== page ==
In the preferred embodiment, the barrel extension 100 is configured and arranged to preferably engage both front and rear ends 166, 167 of at least some of the splines 81 to lock the barrel extension to the barrel nut 80, and more preferably the barrel extension engages all of the splines. As described herein, this is provided by barrel extension 100 including axially spaced-apart opposing surfaces that engage front and rear ends 166, 167 of the splines 81, which in some embodiments is provided by front radial locking surface 104 of barrel locking lugs 103 and rear angled locking surface 163 of flange 112.

Any suitable number of splines 81 may be provided so long as a secure locking relationship may be established between barrel unit 30 and rifle 20. In a preferred embodiment, the number of splines 81 may match the number of barrel locking lugs 103 of barrel extension 100. In one embodiment, by way of example as shown in FIGS. 9-11 without limitation, eight raised splines 81 may be provided that correspond with eight barrel locking lugs 103. Other suitable numbers of splines 81 and barrel locking lugs 103 may be used. Preferably, the splines 81 have a uniform circumferential spacing such that the splines are equally spaced around the circumference of barrel nut 80. In one exemplary embodiment, the radial centerline of each spline 81 is angularly arranged at an angle A1 of about +/−45 degrees from each other (see FIG. 9) wherein eight splines are provided.

With continuing reference to FIGS. 9-11, splines 81 define longitudinally-extending channels 82 formed between pairs of splines along interior surface 85 of barrel nut 80 for slidably receiving therein complementary configured and dimensioned barrel locking lugs 103, which in one preferred embodiment may be formed on a barrel extension 100 as further described herein. Splines 81 and/or channels 82 preferably extend at least partially along the axial length L2 of barrel nut 80. In addition, splines 81 and/or channels 82 may include continuous or intermittent portions disposed along the length L2 of the barrel nut 80.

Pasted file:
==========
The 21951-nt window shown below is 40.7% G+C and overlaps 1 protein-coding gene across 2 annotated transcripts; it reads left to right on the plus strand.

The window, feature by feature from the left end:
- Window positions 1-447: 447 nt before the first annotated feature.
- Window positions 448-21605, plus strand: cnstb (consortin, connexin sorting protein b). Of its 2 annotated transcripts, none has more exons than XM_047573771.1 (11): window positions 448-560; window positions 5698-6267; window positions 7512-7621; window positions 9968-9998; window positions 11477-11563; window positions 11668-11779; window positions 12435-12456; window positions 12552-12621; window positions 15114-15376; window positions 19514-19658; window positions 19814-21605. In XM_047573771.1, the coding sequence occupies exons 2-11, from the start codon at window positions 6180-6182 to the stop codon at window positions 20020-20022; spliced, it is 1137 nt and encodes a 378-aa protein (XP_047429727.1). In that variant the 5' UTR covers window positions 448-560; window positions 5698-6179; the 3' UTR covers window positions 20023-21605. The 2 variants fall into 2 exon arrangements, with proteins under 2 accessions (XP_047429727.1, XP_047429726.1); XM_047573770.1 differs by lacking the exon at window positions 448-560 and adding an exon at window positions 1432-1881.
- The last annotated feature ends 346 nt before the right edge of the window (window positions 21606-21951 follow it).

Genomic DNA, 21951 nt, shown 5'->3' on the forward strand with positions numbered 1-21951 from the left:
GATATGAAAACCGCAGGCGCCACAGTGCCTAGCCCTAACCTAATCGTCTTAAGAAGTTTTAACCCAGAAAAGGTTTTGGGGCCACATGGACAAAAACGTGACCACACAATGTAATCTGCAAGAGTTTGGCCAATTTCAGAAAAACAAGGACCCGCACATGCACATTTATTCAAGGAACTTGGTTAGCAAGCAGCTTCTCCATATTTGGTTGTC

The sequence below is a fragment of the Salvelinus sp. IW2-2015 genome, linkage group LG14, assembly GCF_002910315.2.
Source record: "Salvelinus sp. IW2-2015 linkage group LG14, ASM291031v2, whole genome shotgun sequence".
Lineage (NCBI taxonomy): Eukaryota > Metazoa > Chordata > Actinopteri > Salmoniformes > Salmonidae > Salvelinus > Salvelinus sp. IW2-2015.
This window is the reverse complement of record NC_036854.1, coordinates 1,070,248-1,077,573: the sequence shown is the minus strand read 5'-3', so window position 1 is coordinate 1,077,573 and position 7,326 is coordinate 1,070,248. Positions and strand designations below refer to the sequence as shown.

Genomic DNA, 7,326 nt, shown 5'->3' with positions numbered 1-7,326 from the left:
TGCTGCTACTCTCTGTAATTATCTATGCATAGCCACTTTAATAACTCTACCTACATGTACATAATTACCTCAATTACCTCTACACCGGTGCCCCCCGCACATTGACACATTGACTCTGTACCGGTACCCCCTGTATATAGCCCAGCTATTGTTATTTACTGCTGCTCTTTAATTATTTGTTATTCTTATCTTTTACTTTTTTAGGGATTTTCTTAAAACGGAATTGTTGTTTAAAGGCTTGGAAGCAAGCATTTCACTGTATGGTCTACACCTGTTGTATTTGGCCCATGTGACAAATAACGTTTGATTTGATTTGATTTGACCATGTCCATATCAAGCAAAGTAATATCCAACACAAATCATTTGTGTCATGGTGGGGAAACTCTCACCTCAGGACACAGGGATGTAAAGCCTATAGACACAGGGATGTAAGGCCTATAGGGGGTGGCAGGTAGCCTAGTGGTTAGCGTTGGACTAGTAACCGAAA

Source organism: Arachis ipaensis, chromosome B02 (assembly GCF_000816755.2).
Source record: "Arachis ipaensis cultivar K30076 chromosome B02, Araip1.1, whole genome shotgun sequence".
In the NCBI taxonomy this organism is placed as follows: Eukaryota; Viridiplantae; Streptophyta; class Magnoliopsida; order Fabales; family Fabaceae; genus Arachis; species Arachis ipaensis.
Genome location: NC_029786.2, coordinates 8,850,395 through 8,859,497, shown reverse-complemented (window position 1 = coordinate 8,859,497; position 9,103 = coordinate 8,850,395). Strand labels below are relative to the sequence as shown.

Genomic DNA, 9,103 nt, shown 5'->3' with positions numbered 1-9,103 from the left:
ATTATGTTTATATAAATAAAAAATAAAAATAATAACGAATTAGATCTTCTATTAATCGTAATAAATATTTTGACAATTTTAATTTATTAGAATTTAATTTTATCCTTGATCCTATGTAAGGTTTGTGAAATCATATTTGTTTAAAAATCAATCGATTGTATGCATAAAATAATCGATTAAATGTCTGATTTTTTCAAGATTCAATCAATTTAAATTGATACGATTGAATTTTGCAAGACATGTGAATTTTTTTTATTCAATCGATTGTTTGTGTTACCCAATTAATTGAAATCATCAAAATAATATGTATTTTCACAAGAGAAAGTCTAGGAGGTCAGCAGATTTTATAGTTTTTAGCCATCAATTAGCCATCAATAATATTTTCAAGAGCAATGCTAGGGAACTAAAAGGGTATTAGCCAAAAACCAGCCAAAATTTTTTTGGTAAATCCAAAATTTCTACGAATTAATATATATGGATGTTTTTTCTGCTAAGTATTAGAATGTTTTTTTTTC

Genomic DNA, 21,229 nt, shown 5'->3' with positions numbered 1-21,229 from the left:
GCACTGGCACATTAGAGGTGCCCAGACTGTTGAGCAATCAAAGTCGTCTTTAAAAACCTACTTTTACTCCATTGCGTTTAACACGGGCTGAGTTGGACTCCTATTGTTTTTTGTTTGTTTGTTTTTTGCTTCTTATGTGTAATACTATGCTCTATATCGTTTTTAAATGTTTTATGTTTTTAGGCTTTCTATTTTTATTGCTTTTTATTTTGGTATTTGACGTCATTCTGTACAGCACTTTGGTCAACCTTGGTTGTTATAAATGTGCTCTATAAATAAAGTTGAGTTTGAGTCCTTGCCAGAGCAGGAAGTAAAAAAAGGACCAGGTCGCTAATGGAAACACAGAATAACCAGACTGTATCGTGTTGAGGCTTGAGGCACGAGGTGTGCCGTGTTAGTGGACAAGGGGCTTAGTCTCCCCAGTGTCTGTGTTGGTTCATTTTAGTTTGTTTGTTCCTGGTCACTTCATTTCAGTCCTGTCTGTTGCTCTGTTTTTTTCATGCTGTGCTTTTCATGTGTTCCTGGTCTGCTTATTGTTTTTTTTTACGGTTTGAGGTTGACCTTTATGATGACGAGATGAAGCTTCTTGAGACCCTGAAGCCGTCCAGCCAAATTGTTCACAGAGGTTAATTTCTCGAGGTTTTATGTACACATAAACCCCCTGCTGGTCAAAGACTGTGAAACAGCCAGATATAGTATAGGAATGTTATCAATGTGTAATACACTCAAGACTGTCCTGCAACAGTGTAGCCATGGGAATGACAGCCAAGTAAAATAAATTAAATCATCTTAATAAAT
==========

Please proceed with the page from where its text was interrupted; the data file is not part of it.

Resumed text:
Referring now to FIG. 10, barrel nut 80 preferably includes an annular locking groove 87 that receives and locates barrel locking lugs 103 of barrel extension 100. Locking groove 87 extends circumferentially along interior surface 85 of the barrel nut. Preferably, in one embodiment, locking groove 87 is oriented transverse and perpendicular to longitudinal axis LA of rifle 20. Locking groove 87 communicates with longitudinally-extending channels 82 such that barrel locking lugs 103 may be slid along the channels and enter the groove when barrel extension 100 is inserted into barrel nut 80. When barrel locking lugs 103 are positioned in locking groove 87, barrel extension 100 and barrel 31 attached thereto may be rotated to lock and unlock the barrel from the barrel nut 80 and rifle 20. In a preferred embodiment, locking groove 87 bisects splines 81 to define a group of front splines 190 and rear splines 191 on either side of the groove as shown. In a preferred embodiment, front splines 190 disposed forward of locking groove 87 define active locking elements of barrel nut 80 which engage barrel extension 100 to secure the barrel extension to the barrel nut. This group of front splines 81 is wedged between annular flange 112 and barrel locking lugs 103 of barrel extension 100 for detachably and rotatably locking barrel assembly 30 to rifle 20 in a manner further described herein. In some embodiments contemplated (not shown), rear splines 191 may be omitted or need not contribute to assisting with locking the barrel extension 100 to barrel nut 80.